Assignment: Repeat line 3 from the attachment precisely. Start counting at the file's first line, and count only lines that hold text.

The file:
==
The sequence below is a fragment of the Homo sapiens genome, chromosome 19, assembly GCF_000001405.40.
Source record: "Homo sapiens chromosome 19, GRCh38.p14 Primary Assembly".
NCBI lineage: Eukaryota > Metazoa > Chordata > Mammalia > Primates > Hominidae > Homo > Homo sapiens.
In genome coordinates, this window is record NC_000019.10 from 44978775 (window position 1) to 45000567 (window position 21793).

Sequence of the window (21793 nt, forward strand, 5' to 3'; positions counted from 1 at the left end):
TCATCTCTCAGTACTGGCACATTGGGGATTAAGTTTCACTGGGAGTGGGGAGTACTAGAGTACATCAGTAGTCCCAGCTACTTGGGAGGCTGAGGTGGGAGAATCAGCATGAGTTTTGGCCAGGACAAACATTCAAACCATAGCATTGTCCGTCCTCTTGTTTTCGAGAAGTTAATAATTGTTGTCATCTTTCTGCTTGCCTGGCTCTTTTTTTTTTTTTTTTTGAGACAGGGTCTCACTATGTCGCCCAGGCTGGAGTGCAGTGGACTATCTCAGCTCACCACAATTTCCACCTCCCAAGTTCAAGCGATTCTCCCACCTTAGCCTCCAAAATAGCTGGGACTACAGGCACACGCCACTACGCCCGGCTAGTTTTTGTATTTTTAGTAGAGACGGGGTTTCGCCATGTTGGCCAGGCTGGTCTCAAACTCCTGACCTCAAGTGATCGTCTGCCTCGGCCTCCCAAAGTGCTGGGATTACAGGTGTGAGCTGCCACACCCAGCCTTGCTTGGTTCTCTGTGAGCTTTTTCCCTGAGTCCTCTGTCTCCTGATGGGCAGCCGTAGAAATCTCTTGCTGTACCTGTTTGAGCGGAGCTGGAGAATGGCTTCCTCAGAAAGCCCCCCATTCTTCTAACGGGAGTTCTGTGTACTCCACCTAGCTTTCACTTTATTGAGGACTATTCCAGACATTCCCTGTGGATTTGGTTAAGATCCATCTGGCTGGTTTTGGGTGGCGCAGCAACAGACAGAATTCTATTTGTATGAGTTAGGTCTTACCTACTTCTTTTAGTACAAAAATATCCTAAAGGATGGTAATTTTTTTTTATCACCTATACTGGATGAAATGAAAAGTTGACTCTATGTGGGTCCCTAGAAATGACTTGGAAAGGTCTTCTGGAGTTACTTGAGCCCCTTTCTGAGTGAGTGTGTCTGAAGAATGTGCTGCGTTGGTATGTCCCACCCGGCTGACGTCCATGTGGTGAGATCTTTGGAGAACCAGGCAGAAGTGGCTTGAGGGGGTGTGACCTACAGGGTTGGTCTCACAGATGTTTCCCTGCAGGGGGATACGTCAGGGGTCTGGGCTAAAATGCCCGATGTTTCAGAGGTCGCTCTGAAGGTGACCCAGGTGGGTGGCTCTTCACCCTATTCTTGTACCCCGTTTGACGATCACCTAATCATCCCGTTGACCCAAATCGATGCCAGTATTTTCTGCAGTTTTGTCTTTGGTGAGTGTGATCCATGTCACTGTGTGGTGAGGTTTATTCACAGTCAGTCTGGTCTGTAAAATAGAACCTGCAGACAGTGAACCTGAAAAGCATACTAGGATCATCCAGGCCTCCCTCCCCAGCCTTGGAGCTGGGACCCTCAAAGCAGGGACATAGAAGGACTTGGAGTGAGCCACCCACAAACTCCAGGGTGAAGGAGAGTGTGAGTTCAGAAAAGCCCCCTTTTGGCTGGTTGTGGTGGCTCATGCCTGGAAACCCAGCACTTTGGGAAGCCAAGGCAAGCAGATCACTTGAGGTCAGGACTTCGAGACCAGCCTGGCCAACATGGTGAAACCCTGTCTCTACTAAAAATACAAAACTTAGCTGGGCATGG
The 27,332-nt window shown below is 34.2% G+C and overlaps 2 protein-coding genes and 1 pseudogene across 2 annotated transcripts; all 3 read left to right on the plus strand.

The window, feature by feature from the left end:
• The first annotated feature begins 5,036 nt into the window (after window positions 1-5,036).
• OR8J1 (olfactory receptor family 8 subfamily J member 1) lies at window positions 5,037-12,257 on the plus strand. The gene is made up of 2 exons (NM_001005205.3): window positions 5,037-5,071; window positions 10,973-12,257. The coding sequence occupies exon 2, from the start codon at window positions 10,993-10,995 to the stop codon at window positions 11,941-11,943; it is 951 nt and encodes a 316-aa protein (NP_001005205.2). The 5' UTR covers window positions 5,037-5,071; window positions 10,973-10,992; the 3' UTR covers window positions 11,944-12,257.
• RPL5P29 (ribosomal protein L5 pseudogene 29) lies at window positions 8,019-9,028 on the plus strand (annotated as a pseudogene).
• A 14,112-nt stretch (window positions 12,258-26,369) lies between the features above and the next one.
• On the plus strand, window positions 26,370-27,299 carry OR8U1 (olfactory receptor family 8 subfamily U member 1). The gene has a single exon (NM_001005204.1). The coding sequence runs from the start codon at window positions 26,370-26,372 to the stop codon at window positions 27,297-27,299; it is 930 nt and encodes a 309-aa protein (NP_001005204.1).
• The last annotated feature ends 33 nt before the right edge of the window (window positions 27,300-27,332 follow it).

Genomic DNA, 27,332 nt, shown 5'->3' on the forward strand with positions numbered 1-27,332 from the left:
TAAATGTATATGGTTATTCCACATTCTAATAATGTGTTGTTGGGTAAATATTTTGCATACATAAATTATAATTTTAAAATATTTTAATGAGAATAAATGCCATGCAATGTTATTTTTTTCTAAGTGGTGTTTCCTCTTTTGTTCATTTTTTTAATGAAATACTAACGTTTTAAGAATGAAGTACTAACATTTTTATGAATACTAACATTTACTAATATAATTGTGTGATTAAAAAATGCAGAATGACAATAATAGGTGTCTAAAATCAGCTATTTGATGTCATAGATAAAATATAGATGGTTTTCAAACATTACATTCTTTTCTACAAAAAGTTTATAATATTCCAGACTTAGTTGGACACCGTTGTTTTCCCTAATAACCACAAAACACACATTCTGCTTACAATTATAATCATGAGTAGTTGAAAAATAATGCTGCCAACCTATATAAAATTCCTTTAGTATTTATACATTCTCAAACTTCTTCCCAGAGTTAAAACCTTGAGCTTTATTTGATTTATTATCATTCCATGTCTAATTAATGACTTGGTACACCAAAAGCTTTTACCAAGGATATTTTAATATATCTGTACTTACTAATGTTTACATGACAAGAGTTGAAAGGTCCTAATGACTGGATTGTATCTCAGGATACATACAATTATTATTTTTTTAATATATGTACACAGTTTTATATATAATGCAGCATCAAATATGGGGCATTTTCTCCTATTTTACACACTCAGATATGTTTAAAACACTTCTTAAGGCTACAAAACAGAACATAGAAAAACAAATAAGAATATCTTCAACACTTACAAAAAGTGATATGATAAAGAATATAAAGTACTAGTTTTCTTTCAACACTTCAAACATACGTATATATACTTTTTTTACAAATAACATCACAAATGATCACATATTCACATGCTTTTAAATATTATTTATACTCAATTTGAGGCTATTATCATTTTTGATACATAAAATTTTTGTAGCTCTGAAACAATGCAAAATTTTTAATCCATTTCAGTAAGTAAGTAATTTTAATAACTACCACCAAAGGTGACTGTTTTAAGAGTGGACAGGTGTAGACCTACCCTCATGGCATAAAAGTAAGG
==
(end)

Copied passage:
NCBI lineage: Eukaryota > Metazoa > Chordata > Mammalia > Primates > Hominidae > Homo > Homo sapiens.